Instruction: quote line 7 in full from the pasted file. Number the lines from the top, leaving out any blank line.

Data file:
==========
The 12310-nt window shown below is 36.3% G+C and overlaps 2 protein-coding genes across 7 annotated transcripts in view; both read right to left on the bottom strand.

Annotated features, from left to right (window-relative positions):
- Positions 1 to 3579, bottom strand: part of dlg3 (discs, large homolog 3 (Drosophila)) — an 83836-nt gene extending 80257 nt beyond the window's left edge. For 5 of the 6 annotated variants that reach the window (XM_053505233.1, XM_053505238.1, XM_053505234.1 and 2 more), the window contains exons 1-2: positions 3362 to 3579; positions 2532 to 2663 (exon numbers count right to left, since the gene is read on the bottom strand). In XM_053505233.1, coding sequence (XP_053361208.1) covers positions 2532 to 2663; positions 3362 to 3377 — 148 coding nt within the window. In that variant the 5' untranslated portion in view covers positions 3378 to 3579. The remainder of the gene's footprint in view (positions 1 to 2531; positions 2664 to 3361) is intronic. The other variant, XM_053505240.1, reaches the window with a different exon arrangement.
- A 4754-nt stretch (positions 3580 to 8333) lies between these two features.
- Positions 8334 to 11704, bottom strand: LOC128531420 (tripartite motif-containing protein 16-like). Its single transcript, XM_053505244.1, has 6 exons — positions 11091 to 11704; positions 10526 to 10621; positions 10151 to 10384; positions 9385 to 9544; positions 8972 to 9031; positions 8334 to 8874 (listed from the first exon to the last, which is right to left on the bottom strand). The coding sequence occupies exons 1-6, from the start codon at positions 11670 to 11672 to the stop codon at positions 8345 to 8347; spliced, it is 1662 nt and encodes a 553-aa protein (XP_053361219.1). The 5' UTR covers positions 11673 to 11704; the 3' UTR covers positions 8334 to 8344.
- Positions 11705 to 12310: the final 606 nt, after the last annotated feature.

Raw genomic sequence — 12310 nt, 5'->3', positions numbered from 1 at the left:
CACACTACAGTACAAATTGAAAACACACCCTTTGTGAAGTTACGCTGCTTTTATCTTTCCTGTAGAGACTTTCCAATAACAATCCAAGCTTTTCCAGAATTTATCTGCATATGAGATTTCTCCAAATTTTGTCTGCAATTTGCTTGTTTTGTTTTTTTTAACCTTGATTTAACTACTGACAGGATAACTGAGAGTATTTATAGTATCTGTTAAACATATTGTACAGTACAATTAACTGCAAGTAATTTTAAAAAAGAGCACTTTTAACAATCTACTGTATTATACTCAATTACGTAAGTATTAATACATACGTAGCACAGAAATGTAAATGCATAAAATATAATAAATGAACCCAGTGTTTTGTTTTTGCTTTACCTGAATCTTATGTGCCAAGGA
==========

Raw genomic sequence — 12310 nt, 5'->3', positions numbered from 1 at the left: